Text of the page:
Osborne, Grant R. Revelation. Grand Rapids: Baker Academic, 2002. Location: Ellis BS 2825.53.O73 2002
II. Churches Addressed (1:9-3:22) pp. 77-217.
B. Letters to the Seven Churches (2:1-3:22) pp. 104-217.
Osborne reiterates that the letters of Revelation chapters 2-3 re still considered part of the divine vision introduced in chapter 1 (Osborne 2002, 104). Each letter has the same basic outline. There is some debate about whether the letters are truly specific to individual churches. They certainly contain specific details but they also present more general types of problems which can be found in many times and places. Some commentators also suggest the churches represented problems found at different periods in history (Osborne 2002, 105).
“1. Letter to Ephesus (2:1-7).” pp. 108-126.
The first of the letters to churches found in Revelation 2-3 is to the church at Ephesus. Osborne notes that Ephesus was “one of the four most powerful cities in the Roman Empire (Osborne 2002, 108). The city is very well knwon for its temple to Artemis (Osborne 2002, 109). Temples were used as treasuries as well as places which would inspire worship. In addition to the temple to Artemis, there were temples to numerous other gods as well as Julius Caesar.
Ephesus is known to have had a significant Jewish population, as well as a church congregation established by the year 52 (Osborne 2002, 109).
The letter is commanded to be written to the angel of the church (Osborne 2002, 110). Osborne notes this would indicate a message addressed to the entire church. The address to an angel also reminds the reader “that divine forces are at work and watching” (Osborne 2002, 111). The church is reminded that Christ holds the seven stars. He, not the church, is the ruling power. At the same time, Christ is seen as the one walking amid the churches. His care is very present (Osborne 2002, 112).
In that Christ “knows” the works of the church, Osborne says he understands it perfectly and completely (Osborne 2002, 112). The particular way he knows it is in the labor and endurance. Specifically, the Christians have worked against false teaching (Osborne 2002, 113). The conflict with false teachers showed that the false teachers could not withstand inspection.
Osborne notes that the word “apostle,” as used here, could be used in two ways. Frequently it referred to the Twelve, Paul, and at times a few others who were appointed by the church as leaders (Osborne 2002, 114). Alternatively, they could be those wandering people with a commission from the church but not necessaarily enduring and broad authority. Because the apostles tested by the Ephesians failed, Osborne assumes they were the latter, not the former.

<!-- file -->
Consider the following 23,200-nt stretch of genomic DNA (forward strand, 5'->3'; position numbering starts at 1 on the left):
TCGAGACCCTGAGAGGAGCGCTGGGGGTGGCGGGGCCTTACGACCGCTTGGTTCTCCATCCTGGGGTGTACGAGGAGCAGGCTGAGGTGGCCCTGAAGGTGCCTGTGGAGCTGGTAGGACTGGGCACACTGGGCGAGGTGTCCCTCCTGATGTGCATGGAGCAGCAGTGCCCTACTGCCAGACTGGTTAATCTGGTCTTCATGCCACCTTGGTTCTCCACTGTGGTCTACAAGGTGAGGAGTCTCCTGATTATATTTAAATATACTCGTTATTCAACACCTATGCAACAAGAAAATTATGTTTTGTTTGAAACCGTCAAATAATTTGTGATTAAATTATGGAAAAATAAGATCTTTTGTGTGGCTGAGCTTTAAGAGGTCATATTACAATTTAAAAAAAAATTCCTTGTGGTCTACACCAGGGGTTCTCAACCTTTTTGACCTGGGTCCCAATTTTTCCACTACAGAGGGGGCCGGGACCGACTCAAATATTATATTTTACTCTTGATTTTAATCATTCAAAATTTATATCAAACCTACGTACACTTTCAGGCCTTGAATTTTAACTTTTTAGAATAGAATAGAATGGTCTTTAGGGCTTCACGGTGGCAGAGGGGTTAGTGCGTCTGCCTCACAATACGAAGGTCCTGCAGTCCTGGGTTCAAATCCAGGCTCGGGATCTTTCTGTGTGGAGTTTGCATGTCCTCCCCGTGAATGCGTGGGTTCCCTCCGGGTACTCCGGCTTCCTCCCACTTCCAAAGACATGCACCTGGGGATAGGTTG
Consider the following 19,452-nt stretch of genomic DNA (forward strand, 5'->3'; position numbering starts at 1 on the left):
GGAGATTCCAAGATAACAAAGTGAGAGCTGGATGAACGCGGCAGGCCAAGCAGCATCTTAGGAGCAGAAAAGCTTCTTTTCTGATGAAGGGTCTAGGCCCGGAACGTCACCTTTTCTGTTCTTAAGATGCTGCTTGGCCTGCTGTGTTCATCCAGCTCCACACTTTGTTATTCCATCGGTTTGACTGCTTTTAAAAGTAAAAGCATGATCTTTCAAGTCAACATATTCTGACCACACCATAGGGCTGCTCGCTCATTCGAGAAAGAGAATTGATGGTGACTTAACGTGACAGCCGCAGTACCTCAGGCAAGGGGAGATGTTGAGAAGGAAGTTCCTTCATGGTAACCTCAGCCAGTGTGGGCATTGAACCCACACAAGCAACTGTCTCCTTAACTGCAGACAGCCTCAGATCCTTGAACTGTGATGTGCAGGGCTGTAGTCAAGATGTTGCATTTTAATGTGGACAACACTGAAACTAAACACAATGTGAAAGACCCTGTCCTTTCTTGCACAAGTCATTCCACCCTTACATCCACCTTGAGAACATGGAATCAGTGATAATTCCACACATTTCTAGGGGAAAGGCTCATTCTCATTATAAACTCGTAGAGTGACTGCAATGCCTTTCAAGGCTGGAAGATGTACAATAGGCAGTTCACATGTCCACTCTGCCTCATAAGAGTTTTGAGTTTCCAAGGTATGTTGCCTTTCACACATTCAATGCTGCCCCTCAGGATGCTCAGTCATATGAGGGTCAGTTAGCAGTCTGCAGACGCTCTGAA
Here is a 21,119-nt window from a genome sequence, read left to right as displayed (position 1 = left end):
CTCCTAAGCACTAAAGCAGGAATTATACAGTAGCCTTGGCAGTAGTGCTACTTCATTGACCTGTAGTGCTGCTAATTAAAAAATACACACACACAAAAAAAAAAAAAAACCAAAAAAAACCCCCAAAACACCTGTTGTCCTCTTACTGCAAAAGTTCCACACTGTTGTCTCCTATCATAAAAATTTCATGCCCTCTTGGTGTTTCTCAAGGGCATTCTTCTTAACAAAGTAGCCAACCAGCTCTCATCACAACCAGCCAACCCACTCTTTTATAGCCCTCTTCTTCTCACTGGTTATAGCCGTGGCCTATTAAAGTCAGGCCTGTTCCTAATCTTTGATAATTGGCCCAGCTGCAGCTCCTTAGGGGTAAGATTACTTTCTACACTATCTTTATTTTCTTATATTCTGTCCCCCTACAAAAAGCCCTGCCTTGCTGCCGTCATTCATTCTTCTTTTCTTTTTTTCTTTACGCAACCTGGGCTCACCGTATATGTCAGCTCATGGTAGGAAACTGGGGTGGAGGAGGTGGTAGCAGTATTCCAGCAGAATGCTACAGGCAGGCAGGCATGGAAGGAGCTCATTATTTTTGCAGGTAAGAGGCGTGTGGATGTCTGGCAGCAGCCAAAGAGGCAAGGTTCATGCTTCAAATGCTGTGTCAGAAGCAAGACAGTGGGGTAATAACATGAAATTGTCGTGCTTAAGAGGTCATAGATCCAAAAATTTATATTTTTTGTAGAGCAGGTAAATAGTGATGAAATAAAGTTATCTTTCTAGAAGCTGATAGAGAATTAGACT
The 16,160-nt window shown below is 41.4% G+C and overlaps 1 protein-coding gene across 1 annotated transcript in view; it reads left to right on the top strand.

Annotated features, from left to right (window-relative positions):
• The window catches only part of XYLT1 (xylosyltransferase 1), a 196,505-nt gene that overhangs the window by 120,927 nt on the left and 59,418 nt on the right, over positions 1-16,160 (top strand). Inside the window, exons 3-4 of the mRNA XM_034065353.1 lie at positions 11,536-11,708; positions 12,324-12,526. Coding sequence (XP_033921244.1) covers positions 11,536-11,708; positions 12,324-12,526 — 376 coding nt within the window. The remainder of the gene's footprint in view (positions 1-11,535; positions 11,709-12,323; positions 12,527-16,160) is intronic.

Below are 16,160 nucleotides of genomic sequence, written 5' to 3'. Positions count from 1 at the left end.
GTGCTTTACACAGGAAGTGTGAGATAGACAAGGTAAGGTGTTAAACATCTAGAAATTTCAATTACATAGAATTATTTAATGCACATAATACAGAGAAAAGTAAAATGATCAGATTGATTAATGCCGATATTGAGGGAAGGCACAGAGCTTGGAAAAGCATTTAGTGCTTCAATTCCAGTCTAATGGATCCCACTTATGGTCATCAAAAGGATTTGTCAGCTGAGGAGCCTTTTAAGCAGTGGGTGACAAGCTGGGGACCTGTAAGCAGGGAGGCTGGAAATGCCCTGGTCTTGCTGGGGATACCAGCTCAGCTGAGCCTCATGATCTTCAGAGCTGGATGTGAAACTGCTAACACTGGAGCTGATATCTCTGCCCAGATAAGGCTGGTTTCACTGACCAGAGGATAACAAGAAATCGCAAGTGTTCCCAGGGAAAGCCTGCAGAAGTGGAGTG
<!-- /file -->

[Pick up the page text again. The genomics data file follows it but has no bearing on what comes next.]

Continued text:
Though the Ephesians did have strength and had defended the truth, all was not well. Revelation 2:4 speaks to weakness. God has something against the Ephesians (Osborne 2002, 115). They have left their original love. Osborne finds authors who recognize this a a love for one another, some who see it as love for God, and others who do not think we can make such a distinction (Osborne 2002, 116).
The problem of the Ephesians does have a solution, presented in Revelation 2:5-6. They are to remember their former stance. Osborne considers that remembering implies necessary action and change (Osborne 2002, 116). The remembering here is followed by two aorist imperatives, repent and do. Osborne finds these as the ways remembrance is to be implemented (Osborne 2002, 117). If the Ephesians do not repent and implement life change, they are threatened with judgment (Osborne 2002, 118). However, Osborne asks just what it means when the Lord will remove even the Ephesians’ lampstand. They could lose the credibility of their testimony as in 1:12, or the warning could be against a loss of their very identity as a church. Osborne considers the latter to be more likely (Osborne 2002, 118). The language of the passage calls the Ephesians to intensify their efforts to combat the things rejected by God. God’s righteousness does not admit competition (Osborne 2002, 120).
The letter to the Ephesians mentions the Nicolaitans. However, it does not make it entirely clear what they are and what they believe. Yet the sins of the Nicolaitans are always mentioned as idolatry and immorality. Osborne considers that this was probably related with the growth of the imperial cult and possibly of an antinomian faction which would spin off from Paul’s teaching about being free from the Law (Osborne 2002, 121).
The letter closes with a prophetic call to listen (Osborne 2002, 121). The message is from the Holy Spirit and deserves the attention of the recipient. Osborne observes that the message of the Spirit is intended for all people (Osborne 2002, 122). The hearer is challenged to overcome, a military metaphor. The true victory is to come from God, but Osborne notes the person who hears and perseveres will participate in God’s eventual victory (Osborne 2002, 122). The essence of overcoming as used in Revelation 2:7 is believing on Christ. This, Osborne notes, is the way Revelation shows one is to receive God’s promises. Here, the promise is to eat of the tree of life (Osborne 2002, 123). There is credible reason to see the “tree of life” in Revelation as a referece to Christ’s cross. This further emphasizes the view of Christ as the slain Lamb of God who restores paradise, where life is found (Osborne 2002, 124).